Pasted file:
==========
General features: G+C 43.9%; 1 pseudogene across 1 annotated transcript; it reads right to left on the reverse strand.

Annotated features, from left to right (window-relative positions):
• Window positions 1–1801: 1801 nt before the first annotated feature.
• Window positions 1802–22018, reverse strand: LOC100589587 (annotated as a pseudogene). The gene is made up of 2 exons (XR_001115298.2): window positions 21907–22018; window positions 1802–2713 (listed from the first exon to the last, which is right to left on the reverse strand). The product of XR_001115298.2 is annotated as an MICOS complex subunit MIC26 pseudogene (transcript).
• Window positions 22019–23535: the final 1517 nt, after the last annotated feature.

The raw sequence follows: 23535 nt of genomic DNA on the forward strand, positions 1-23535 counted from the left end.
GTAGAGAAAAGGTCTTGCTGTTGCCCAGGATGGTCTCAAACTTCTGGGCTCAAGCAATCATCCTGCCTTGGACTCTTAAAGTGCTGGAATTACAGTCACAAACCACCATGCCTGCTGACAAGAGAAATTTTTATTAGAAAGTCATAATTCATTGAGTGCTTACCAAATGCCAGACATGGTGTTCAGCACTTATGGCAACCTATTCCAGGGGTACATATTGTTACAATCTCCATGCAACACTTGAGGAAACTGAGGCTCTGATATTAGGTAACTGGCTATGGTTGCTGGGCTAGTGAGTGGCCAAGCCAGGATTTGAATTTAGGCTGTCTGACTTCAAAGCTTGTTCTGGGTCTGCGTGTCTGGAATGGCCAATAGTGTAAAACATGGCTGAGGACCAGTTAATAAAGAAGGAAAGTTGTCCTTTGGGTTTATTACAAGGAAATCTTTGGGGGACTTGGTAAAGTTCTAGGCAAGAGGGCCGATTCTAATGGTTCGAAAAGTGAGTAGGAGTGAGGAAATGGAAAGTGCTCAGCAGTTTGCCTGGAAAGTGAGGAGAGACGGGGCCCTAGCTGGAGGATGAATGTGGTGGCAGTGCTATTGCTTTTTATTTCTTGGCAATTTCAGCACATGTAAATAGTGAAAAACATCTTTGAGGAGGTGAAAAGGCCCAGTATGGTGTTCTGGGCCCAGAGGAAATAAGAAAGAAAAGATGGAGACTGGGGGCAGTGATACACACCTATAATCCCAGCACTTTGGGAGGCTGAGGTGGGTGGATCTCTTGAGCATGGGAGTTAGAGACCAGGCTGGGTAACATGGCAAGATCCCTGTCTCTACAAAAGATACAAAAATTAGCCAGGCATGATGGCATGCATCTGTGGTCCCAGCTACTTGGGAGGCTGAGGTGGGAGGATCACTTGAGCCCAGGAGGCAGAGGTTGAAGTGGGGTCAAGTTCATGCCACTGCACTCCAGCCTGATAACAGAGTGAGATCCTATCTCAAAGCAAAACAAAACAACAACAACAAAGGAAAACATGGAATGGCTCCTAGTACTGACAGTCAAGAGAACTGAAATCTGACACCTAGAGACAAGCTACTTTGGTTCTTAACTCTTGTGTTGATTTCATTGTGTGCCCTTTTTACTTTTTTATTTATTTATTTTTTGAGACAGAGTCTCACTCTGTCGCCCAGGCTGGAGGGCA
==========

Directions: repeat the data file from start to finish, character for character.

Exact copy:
General features: G+C 43.9%; 1 pseudogene across 1 annotated transcript; it reads right to left on the reverse strand.

Annotated features, from left to right (window-relative positions):
• Window positions 1–1801: 1801 nt before the first annotated feature.
• Window positions 1802–22018, reverse strand: LOC100589587 (annotated as a pseudogene). The gene is made up of 2 exons (XR_001115298.2): window positions 21907–22018; window positions 1802–2713 (listed from the first exon to the last, which is right to left on the reverse strand). The product of XR_001115298.2 is annotated as an MICOS complex subunit MIC26 pseudogene (transcript).
• Window positions 22019–23535: the final 1517 nt, after the last annotated feature.

The raw sequence follows: 23535 nt of genomic DNA on the forward strand, positions 1-23535 counted from the left end.
GTAGAGAAAAGGTCTTGCTGTTGCCCAGGATGGTCTCAAACTTCTGGGCTCAAGCAATCATCCTGCCTTGGACTCTTAAAGTGCTGGAATTACAGTCACAAACCACCATGCCTGCTGACAAGAGAAATTTTTATTAGAAAGTCATAATTCATTGAGTGCTTACCAAATGCCAGACATGGTGTTCAGCACTTATGGCAACCTATTCCAGGGGTACATATTGTTACAATCTCCATGCAACACTTGAGGAAACTGAGGCTCTGATATTAGGTAACTGGCTATGGTTGCTGGGCTAGTGAGTGGCCAAGCCAGGATTTGAATTTAGGCTGTCTGACTTCAAAGCTTGTTCTGGGTCTGCGTGTCTGGAATGGCCAATAGTGTAAAACATGGCTGAGGACCAGTTAATAAAGAAGGAAAGTTGTCCTTTGGGTTTATTACAAGGAAATCTTTGGGGGACTTGGTAAAGTTCTAGGCAAGAGGGCCGATTCTAATGGTTCGAAAAGTGAGTAGGAGTGAGGAAATGGAAAGTGCTCAGCAGTTTGCCTGGAAAGTGAGGAGAGACGGGGCCCTAGCTGGAGGATGAATGTGGTGGCAGTGCTATTGCTTTTTATTTCTTGGCAATTTCAGCACATGTAAATAGTGAAAAACATCTTTGAGGAGGTGAAAAGGCCCAGTATGGTGTTCTGGGCCCAGAGGAAATAAGAAAGAAAAGATGGAGACTGGGGGCAGTGATACACACCTATAATCCCAGCACTTTGGGAGGCTGAGGTGGGTGGATCTCTTGAGCATGGGAGTTAGAGACCAGGCTGGGTAACATGGCAAGATCCCTGTCTCTACAAAAGATACAAAAATTAGCCAGGCATGATGGCATGCATCTGTGGTCCCAGCTACTTGGGAGGCTGAGGTGGGAGGATCACTTGAGCCCAGGAGGCAGAGGTTGAAGTGGGGTCAAGTTCATGCCACTGCACTCCAGCCTGATAACAGAGTGAGATCCTATCTCAAAGCAAAACAAAACAACAACAACAAAGGAAAACATGGAATGGCTCCTAGTACTGACAGTCAAGAGAACTGAAATCTGACACCTAGAGACAAGCTACTTTGGTTCTTAACTCTTGTGTTGATTTCATTGTGTGCCCTTTTTACTTTTTTATTTATTTATTTTTTGAGACAGAGTCTCACTCTGTCGCCCAGGCTGGAGGGCA